Richard Schaden has been awarded an honorary degree by the University of Colorado Boulder.
Schaden, a successful engineer, businessman, attorney, and philanthropist is a member of the Smead Aerospace External Advisory Board and a lecturer in both CU Engineering and at Wolf Law School.
The honorary doctorate of humane letters was presented to Schaden during the university's Spring 2018 Commencement Ceremony on May 10.
He has had a distinguished career as an international aviation and public interest trial attorney, with many years of successful litigation and trial work experience, encompassing over 400 aviation accident cases. An aeronautical engineer by education, Schaden discovered early in his legal career that he could do some of his best aeronautical engineering and re-engineering and make general aviation safer, in the courtroom, rather than in commercial aviation R&D departments.
Prior to his legal career, Schaden worked for the Boeing Aircraft Company as a Flight Test Engineer and for Continental Aviation and Engineering Corporation as a Jet Engine Project Engineer.
Throughout his legal career, Schaden has authored several articles on the topic of product liability, provided special testimony on the topic of aircraft safety to a subcommittee for the U.S. House of Representatives; and lectured at various colleges and universities on the topics of trial practice, engineering, and product liability.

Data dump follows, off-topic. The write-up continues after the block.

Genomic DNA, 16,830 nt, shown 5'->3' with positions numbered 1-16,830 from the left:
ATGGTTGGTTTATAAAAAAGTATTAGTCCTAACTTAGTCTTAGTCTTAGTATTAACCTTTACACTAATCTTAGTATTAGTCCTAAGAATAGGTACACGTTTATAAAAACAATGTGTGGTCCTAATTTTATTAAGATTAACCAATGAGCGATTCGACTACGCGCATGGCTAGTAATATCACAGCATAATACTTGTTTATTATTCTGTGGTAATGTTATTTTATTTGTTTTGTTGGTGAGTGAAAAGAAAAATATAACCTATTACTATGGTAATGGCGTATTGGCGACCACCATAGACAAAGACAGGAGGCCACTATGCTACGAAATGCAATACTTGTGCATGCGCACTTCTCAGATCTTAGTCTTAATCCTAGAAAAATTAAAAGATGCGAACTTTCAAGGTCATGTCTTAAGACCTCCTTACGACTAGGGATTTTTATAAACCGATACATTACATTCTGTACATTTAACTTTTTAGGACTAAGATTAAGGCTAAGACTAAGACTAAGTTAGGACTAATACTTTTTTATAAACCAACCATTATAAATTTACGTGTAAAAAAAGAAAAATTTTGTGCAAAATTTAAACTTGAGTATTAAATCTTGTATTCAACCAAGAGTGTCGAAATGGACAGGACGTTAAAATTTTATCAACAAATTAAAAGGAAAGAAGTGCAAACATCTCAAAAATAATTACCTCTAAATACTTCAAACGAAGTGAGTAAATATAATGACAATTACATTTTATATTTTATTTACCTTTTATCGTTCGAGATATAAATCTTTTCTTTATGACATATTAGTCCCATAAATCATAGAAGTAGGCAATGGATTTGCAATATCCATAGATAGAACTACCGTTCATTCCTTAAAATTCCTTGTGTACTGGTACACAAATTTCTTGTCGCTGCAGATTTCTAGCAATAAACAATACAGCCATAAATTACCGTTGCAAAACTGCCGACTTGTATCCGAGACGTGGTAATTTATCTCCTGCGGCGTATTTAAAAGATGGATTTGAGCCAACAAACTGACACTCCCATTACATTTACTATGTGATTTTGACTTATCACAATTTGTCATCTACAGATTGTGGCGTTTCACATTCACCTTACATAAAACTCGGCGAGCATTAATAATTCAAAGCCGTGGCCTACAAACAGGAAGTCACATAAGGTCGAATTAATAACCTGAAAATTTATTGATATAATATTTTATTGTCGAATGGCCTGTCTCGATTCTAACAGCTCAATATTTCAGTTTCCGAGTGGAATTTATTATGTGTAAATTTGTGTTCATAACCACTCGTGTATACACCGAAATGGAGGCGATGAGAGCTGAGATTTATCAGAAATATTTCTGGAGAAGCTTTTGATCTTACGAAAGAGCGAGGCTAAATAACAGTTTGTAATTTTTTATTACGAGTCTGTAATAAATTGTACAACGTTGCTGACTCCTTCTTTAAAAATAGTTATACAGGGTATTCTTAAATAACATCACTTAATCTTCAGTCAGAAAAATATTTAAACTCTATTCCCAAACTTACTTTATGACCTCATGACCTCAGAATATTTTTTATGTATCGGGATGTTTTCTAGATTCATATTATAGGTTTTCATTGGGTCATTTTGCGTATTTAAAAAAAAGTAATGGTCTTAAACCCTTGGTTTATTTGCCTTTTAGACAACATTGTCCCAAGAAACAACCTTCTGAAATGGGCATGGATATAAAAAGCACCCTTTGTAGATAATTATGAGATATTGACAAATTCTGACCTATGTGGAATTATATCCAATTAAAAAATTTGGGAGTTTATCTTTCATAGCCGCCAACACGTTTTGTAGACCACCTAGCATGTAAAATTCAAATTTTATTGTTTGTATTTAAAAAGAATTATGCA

Deeply committed to education, Schaden has been a frequent lecturer at the Law and Engineering Schools at the University of Colorado Boulder, and established the Schaden Chair in Experiential Learning within Wolf Law. He is also helping to create what may be the first course in forensic engineering for law students, and made a generous gift of equipment from Escape Dyanmics, a company he founded that explorered the use of microwaves to propel rockets into space.
Schaden’s passions include flying, sailing and engineering. As an Airline Transport Pilot with a Jet-Type Rating in numerous aircraft, he logs several hundred hours of flight time each year.